• @Missile. I took out an endowment mortgage in 1983 for 25 years with Lloyds Bank. They admitted the mis-selling but I could not get compensation due to the age of the mortgage. I could never understand why not especially as they admitted the mis-selling what differance did it make on the start date. Mis-selling to me is just that, so why no compensation?
  • jamesdjamesd Forumite
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    He should read the FCA document Dealing fairly with interest-only mortgage customers who risk being unable to repay their loan.

    With a declining income and possibly insufficient income he may qualify as a "trapped customer" and merit protection from treatment like raising the interest rate compared to other customers.

    How tight is his income situation? Is it possible for him to manage repayment mortgage payments with an end date of say age 85? That would cost around £500 a month at 6% mortgage interest rate, a reasonable long term assumption. If he is able to manage that he should have a fair number of options involving the Woolwich or another lender, since there are some who do loans until age 85.

    If that is unaffordable an equity release mortgage is likely to be the best option using standard products. The question there will be whether the value of the property is high enough to get an equity release of the £60,000 currently needed to clear the Woolwich mortgage. If it is, that will do the job. It appears that this is just about possible. I tried age 68 at an equity release calculator and that gave around £57,000 available in normal health or £63,000 with less than normal good health. The available amounts increase as people get older, so this is quite likely to do it by the time he needs the option.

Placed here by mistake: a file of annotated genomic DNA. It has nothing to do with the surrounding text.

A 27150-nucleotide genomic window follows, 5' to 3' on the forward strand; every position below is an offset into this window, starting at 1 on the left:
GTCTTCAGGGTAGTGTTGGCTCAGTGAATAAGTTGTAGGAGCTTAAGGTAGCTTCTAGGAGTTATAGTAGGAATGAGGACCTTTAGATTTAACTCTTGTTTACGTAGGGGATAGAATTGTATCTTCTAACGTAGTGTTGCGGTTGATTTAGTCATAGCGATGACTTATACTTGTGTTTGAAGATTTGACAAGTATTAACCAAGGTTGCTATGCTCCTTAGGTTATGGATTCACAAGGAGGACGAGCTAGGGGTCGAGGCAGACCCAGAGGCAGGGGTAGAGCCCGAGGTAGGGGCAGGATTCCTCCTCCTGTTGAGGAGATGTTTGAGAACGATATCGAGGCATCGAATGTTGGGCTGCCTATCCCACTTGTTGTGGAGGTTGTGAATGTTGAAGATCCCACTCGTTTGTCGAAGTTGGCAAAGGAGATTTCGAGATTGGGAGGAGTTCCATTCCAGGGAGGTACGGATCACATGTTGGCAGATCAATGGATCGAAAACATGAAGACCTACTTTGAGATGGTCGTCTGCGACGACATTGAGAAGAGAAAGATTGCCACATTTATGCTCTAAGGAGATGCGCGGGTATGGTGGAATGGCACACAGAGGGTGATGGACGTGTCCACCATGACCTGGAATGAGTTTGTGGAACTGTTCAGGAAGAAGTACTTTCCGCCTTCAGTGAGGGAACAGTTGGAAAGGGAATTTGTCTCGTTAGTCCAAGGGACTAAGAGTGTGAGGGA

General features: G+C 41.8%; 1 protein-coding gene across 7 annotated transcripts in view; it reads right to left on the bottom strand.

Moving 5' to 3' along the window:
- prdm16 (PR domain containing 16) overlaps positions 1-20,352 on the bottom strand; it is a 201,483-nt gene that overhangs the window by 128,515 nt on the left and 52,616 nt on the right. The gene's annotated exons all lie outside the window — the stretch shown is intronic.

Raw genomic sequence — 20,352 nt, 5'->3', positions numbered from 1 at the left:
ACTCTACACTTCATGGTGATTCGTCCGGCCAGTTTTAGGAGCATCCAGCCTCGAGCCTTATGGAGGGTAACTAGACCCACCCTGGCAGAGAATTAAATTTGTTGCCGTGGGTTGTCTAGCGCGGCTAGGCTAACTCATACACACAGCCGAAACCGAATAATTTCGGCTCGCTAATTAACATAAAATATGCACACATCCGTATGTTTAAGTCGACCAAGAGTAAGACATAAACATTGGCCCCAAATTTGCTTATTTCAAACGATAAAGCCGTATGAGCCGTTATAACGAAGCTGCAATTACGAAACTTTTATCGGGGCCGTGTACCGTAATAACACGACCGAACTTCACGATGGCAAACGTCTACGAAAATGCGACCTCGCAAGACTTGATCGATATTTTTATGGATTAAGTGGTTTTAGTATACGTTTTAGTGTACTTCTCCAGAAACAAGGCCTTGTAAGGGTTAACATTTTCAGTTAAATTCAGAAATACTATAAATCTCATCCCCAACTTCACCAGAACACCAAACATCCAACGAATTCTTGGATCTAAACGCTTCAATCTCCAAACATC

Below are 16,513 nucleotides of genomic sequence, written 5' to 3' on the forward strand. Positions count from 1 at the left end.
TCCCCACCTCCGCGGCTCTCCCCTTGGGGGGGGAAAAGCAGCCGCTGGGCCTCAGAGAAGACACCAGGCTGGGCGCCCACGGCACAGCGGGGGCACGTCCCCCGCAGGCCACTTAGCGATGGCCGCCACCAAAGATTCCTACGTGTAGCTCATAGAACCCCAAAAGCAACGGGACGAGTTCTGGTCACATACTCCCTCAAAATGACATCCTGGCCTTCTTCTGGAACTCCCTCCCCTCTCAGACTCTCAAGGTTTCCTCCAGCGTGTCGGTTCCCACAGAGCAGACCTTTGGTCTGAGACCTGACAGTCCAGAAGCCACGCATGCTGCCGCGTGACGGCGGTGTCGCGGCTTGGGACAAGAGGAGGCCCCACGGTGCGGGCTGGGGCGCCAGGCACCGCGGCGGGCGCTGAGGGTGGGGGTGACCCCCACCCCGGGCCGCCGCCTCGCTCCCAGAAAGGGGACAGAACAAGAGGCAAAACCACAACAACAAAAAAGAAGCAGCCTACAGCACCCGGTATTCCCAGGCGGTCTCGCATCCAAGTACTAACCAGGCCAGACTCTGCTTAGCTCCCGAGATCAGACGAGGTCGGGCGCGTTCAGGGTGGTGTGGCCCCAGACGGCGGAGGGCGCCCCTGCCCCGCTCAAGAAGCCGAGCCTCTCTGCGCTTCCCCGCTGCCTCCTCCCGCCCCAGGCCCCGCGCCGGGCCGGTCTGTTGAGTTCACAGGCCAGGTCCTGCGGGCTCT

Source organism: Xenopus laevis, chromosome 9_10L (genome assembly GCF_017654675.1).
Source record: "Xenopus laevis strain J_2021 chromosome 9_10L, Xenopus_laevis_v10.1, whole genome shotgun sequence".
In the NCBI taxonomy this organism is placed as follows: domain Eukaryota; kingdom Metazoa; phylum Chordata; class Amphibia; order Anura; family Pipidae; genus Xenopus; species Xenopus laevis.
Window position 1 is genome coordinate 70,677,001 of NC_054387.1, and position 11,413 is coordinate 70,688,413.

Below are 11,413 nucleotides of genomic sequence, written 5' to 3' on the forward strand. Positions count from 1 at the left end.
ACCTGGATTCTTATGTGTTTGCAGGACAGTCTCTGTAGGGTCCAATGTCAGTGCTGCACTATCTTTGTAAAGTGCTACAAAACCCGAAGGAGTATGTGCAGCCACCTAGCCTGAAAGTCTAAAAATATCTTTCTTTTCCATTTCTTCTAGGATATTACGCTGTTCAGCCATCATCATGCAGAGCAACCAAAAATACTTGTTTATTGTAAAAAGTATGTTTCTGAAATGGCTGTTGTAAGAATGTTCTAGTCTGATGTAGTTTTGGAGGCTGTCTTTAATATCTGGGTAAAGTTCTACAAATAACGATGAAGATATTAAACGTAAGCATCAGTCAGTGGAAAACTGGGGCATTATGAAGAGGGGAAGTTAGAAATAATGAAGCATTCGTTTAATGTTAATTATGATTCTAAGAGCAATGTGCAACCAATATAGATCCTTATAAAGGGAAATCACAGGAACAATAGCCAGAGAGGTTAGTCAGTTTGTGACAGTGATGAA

Another option is to move to a cheaper place, both in value and in running costs. That could substantially decrease his costs and make it possible to repay any remaining mortgage amount. It's one of the best available options because it makes his general financial situation better due to the lower costs.

    Failing those normal options, another is to force Woolwich to try to repossess while he is making payments at a level that covers all interest and will eventually clear the mortgage, even if only on death.
  • firesidemaidfiresidemaid Forumite
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    could he take in a lodger / professional, even monday to friday?

    it could pay help him pay his mortgage off completely within a few years alongside what he is also paying.

    is he getting all the pensions/benefit that he is entitled to?
  • you may qualify for this if it is still running.

    it would allow you to stay in the property and pay a reasonable rent to the local housing association. plus you would have a few bob in the bank.

    https://www.gov.uk/mortgage-rescue-scheme
    :cool: Wisdom doesn't necessarily come with age.
    Sometimes age just shows up all by itself ;)

    In the end, it's not the years in your life
    that count....it's the life in your years :D